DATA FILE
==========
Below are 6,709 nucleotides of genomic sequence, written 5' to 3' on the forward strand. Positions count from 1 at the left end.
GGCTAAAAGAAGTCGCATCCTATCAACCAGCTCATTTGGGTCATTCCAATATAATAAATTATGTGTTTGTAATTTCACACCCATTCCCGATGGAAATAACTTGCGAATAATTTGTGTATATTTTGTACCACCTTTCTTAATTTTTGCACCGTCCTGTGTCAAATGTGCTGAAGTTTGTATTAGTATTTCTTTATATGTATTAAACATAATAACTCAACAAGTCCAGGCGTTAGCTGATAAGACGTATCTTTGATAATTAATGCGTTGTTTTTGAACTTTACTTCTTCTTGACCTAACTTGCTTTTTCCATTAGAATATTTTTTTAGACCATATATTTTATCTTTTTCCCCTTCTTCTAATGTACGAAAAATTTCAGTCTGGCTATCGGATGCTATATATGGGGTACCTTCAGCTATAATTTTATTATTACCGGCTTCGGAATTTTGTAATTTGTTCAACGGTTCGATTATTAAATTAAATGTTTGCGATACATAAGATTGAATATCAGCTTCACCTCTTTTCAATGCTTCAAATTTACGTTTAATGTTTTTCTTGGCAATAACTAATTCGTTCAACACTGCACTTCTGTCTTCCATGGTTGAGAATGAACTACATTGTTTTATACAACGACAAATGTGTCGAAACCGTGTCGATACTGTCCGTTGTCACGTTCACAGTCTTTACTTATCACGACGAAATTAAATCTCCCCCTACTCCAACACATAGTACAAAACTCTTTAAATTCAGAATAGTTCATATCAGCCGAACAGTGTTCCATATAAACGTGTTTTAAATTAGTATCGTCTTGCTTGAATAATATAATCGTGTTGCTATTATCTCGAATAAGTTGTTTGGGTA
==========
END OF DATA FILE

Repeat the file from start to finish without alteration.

Below are 6,709 nucleotides of genomic sequence, written 5' to 3' on the forward strand. Positions count from 1 at the left end.
GGCTAAAAGAAGTCGCATCCTATCAACCAGCTCATTTGGGTCATTCCAATATAATAAATTATGTGTTTGTAATTTCACACCCATTCCCGATGGAAATAACTTGCGAATAATTTGTGTATATTTTGTACCACCTTTCTTAATTTTTGCACCGTCCTGTGTCAAATGTGCTGAAGTTTGTATTAGTATTTCTTTATATGTATTAAACATAATAACTCAACAAGTCCAGGCGTTAGCTGATAAGACGTATCTTTGATAATTAATGCGTTGTTTTTGAACTTTACTTCTTCTTGACCTAACTTGCTTTTTCCATTAGAATATTTTTTTAGACCATATATTTTATCTTTTTCCCCTTCTTCTAATGTACGAAAAATTTCAGTCTGGCTATCGGATGCTATATATGGGGTACCTTCAGCTATAATTTTATTATTACCGGCTTCGGAATTTTGTAATTTGTTCAACGGTTCGATTATTAAATTAAATGTTTGCGATACATAAGATTGAATATCAGCTTCACCTCTTTTCAATGCTTCAAATTTACGTTTAATGTTTTTCTTGGCAATAACTAATTCGTTCAACACTGCACTTCTGTCTTCCATGGTTGAGAATGAACTACATTGTTTTATACAACGACAAATGTGTCGAAACCGTGTCGATACTGTCCGTTGTCACGTTCACAGTCTTTACTTATCACGACGAAATTAAATCTCCCCCTACTCCAACACATAGTACAAAACTCTTTAAATTCAGAATAGTTCATATCAGCCGAACAGTGTTCCATATAAACGTGTTTTAAATTAGTATCGTCTTGCTTGAATAATATAATCGTGTTGCTATTATCTCGAATAAGTTGTTTGGGTA